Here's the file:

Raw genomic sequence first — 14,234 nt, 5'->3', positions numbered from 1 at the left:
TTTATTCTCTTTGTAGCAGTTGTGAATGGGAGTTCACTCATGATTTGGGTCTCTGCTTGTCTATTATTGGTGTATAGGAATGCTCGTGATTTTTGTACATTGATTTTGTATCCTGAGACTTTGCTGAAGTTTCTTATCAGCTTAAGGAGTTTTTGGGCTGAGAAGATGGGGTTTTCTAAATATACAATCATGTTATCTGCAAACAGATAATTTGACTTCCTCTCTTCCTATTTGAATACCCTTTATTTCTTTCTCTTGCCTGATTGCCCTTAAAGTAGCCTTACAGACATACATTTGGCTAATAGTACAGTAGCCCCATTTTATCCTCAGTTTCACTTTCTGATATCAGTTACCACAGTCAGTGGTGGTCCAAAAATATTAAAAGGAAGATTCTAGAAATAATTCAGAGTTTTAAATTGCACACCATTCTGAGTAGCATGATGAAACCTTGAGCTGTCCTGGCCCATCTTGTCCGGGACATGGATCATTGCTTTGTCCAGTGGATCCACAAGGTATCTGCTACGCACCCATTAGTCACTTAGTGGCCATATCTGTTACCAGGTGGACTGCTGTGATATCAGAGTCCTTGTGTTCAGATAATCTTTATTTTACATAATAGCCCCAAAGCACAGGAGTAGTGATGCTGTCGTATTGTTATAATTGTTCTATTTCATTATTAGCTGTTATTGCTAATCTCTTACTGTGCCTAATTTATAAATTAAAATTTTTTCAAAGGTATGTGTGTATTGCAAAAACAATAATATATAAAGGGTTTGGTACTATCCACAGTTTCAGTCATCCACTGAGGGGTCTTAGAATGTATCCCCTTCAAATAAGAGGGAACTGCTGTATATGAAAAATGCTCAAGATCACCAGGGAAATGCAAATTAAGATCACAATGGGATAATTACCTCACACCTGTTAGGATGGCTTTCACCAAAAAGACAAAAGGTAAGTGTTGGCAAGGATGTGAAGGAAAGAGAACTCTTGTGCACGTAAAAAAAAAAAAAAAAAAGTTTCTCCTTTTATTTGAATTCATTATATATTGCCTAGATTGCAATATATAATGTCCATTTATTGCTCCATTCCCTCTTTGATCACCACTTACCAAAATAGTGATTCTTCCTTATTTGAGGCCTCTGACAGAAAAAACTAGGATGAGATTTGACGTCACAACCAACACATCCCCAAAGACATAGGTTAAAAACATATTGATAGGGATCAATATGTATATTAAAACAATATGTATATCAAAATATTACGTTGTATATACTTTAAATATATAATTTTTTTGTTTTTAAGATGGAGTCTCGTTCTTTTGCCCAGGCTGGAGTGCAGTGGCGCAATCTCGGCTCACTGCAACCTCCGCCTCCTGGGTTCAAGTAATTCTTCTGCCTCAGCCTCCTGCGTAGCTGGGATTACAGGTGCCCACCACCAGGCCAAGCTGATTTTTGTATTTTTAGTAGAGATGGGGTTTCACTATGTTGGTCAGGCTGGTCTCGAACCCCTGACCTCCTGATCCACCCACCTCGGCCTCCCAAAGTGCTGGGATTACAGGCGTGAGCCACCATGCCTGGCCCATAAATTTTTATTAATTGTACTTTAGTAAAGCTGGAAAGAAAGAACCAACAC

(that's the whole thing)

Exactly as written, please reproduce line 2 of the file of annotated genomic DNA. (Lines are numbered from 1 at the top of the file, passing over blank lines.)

TTTATTCTCTTTGTAGCAGTTGTGAATGGGAGTTCACTCATGATTTGGGTCTCTGCTTGTCTATTATTGGTGTATAGGAATGCTCGTGATTTTTGTACATTGATTTTGTATCCTGAGACTTTGCTGAAGTTTCTTATCAGCTTAAGGAGTTTTTGGGCTGAGAAGATGGGGTTTTCTAAATATACAATCATGTTATCTGCAAACAGATAATTTGACTTCCTCTCTTCCTATTTGAATACCCTTTATTTCTTTCTCTTGCCTGATTGCCCTTAAAGTAGCCTTACAGACATACATTTGGCTAATAGTACAGTAGCCCCATTTTATCCTCAGTTTCACTTTCTGATATCAGTTACCACAGTCAGTGGTGGTCCAAAAATATTAAAAGGAAGATTCTAGAAATAATTCAGAGTTTTAAATTGCACACCATTCTGAGTAGCATGATGAAACCTTGAGCTGTCCTGGCCCATCTTGTCCGGGACATGGATCATTGCTTTGTCCAGTGGATCCACAAGGTATCTGCTACGCACCCATTAGTCACTTAGTGGCCATATCTGTTACCAGGTGGACTGCTGTGATATCAGAGTCCTTGTGTTCAGATAATCTTTATTTTACATAATAGCCCCAAAGCACAGGAGTAGTGATGCTGTCGTATTGTTATAATTGTTCTATTTCATTATTAGCTGTTATTGCTAATCTCTTACTGTGCCTAATTTATAAATTAAAATTTTTTCAAAGGTATGTGTGTATTGCAAAAACAATAATATATAAAGGGTTTGGTACTATCCACAGTTTCAGTCATCCACTGAGGGGTCTTAGAATGTATCCCCTTCAAATAAGAGGGAACTGCTGTATATGAAAAATGCTCAAGATCACCAGGGAAATGCAAATTAAGATCACAATGGGATAATTACCTCACACCTGTTAGGATGGCTTTCACCAAAAAGACAAAAGGTAAGTGTTGGCAAGGATGTGAAGGAAAGAGAACTCTTGTGCACGTAAAAAAAAAAAAAAAAAAGTTTCTCCTTTTATTTGAATTCATTATATATTGCCTAGATTGCAATATATAATGTCCATTTATTGCTCCATTCCCTCTTTGATCACCACTTACCAAAATAGTGATTCTTCCTTATTTGAGGCCTCTGACAGAAAAAACTAGGATGAGATTTGACGTCACAACCAACACATCCCCAAAGACATAGGTTAAAAACATATTGATAGGGATCAATATGTATATTAAAACAATATGTATATCAAAATATTACGTTGTATATACTTTAAATATATAATTTTTTTGTTTTTAAGATGGAGTCTCGTTCTTTTGCCCAGGCTGGAGTGCAGTGGCGCAATCTCGGCTCACTGCAACCTCCGCCTCCTGGGTTCAAGTAATTCTTCTGCCTCAGCCTCCTGCGTAGCTGGGATTACAGGTGCCCACCACCAGGCCAAGCTGATTTTTGTATTTTTAGTAGAGATGGGGTTTCACTATGTTGGTCAGGCTGGTCTCGAACCCCTGACCTCCTGATCCACCCACCTCGGCCTCCCAAAGTGCTGGGATTACAGGCGTGAGCCACCATGCCTGGCCCATAAATTTTTATTAATTGTACTTTAGTAAAGCTGGAAAGAAAGAACCAACAC